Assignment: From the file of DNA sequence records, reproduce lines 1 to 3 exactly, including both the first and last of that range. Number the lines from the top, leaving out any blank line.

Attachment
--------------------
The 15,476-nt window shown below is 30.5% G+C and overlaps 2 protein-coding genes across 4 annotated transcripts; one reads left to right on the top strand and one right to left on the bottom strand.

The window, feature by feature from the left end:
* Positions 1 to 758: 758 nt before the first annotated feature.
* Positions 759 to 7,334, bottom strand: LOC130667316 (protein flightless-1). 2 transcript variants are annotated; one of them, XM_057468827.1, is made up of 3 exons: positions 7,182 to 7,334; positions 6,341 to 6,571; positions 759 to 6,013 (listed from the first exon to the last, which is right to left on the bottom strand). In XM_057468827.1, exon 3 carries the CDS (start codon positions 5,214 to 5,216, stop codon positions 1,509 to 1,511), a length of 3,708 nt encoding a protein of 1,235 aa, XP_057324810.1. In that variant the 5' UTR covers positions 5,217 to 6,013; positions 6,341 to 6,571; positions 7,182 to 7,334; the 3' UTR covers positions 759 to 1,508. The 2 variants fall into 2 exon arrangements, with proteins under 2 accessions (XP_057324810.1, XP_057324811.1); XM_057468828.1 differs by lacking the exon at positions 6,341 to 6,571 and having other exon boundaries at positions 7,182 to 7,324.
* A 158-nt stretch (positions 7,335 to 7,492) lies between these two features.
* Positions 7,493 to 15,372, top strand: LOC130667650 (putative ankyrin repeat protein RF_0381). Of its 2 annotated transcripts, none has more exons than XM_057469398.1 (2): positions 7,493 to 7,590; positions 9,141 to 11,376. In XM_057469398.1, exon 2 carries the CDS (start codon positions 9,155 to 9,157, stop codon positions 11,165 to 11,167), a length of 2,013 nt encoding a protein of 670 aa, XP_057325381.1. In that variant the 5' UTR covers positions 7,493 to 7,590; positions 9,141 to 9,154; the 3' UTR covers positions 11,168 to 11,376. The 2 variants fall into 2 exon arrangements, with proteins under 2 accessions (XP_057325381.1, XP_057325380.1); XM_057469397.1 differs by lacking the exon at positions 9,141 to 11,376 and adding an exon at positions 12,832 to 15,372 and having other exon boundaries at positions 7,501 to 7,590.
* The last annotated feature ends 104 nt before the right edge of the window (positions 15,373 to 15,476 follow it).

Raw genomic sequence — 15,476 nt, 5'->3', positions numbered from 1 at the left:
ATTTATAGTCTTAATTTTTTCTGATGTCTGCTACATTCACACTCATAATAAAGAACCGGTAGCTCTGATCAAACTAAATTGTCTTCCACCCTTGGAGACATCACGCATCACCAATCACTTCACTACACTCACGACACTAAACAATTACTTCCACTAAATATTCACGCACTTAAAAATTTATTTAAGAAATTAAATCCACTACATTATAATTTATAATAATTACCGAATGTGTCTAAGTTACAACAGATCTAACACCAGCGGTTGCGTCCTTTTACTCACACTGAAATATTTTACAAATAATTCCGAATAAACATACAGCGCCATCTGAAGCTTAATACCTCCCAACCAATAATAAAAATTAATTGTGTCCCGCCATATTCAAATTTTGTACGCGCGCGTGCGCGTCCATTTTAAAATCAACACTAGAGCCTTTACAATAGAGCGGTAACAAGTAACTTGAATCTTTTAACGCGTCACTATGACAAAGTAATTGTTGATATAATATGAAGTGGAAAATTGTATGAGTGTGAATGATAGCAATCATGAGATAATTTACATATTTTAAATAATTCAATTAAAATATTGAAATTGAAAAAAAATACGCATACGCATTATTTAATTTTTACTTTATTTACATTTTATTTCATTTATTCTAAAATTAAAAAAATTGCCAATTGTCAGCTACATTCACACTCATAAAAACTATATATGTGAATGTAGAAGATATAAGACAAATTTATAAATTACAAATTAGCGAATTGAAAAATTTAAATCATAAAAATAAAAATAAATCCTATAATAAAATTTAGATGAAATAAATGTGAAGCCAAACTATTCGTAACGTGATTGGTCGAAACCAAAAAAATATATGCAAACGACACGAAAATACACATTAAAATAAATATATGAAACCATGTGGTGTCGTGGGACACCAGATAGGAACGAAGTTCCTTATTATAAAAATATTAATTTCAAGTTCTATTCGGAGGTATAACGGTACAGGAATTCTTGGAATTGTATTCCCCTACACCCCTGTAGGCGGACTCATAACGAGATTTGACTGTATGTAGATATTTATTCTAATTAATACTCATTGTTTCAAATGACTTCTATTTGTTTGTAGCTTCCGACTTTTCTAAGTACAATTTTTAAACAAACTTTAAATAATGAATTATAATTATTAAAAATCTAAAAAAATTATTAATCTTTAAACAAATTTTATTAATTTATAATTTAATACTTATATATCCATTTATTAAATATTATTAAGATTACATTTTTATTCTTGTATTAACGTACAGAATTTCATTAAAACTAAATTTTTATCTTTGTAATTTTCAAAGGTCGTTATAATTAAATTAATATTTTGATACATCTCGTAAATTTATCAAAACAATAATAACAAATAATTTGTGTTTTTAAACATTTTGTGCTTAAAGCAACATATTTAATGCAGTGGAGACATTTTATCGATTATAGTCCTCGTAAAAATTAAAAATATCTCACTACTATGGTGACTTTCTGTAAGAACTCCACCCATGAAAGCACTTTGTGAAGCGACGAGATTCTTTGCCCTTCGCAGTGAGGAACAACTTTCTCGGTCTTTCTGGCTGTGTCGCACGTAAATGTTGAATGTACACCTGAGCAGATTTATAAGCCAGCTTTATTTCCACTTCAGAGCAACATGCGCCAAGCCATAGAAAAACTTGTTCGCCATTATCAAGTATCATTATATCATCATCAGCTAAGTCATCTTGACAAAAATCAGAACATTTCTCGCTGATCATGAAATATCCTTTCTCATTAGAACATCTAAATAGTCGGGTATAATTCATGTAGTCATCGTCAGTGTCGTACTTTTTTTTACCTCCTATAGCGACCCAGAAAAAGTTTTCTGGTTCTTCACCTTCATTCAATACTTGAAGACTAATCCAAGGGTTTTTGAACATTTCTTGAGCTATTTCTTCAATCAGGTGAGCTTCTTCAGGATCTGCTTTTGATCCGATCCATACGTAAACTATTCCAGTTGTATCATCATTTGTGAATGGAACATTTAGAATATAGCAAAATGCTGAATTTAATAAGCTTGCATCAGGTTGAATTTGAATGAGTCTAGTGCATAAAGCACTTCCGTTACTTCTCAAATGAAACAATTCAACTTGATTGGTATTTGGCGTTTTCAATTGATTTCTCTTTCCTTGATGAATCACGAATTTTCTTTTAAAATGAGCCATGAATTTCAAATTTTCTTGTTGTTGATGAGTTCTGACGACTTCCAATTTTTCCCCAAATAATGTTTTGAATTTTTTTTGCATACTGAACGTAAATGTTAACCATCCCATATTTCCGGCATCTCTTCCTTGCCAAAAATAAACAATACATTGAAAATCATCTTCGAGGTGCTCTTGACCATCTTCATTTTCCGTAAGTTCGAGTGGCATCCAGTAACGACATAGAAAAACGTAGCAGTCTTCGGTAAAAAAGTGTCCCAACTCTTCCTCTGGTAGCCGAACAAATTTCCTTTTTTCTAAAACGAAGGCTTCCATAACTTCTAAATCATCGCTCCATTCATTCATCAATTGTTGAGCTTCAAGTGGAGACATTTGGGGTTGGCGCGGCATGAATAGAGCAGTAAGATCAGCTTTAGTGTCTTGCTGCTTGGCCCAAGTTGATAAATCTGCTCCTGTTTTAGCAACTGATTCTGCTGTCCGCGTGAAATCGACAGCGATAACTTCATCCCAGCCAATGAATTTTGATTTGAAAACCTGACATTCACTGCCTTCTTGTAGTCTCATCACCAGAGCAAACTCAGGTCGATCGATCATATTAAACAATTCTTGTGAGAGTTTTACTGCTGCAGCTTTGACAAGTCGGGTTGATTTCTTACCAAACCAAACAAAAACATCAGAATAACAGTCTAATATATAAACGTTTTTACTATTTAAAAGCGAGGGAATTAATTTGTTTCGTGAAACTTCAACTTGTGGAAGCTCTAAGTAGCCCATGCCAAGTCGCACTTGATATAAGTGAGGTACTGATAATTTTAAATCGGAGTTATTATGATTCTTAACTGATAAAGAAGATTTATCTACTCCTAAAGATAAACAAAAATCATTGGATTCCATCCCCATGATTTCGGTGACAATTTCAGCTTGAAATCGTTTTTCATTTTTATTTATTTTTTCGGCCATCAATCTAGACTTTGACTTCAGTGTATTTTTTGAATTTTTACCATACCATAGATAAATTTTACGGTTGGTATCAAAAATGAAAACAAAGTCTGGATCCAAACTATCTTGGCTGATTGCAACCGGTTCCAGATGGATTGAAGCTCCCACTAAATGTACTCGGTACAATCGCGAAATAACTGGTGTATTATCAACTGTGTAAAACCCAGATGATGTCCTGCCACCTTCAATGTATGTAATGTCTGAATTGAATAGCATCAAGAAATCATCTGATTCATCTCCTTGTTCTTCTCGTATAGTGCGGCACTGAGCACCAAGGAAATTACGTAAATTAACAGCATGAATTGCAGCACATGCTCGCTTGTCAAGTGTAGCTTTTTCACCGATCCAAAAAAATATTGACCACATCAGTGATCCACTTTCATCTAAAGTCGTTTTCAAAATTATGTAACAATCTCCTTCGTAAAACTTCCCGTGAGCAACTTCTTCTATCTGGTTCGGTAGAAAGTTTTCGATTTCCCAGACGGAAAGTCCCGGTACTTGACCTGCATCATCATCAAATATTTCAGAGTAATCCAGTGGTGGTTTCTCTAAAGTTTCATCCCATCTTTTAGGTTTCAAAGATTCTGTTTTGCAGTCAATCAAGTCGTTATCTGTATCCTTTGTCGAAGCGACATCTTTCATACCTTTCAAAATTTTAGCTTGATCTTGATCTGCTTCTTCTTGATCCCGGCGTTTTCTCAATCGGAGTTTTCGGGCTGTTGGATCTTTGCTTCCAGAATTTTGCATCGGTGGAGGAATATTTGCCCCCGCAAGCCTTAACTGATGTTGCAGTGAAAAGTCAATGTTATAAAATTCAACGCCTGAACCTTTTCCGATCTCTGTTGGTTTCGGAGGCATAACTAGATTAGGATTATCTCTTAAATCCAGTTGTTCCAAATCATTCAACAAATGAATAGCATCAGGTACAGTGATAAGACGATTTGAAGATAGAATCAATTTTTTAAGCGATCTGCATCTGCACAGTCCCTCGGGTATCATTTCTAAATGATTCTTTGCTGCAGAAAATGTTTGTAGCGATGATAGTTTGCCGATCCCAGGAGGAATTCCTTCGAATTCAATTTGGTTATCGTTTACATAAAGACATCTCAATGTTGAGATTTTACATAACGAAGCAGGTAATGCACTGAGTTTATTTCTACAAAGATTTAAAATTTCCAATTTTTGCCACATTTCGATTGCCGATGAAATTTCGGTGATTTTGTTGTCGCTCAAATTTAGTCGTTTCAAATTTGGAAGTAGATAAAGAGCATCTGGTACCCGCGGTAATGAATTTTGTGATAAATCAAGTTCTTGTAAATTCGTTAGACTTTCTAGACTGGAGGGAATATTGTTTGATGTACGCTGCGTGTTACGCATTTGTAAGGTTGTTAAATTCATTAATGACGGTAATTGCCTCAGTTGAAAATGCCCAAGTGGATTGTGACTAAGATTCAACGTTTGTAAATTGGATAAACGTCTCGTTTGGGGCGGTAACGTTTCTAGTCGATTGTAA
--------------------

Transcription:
The 15,476-nt window shown below is 30.5% G+C and overlaps 2 protein-coding genes across 4 annotated transcripts; one reads left to right on the top strand and one right to left on the bottom strand.

The window, feature by feature from the left end:
* Positions 1 to 758: 758 nt before the first annotated feature.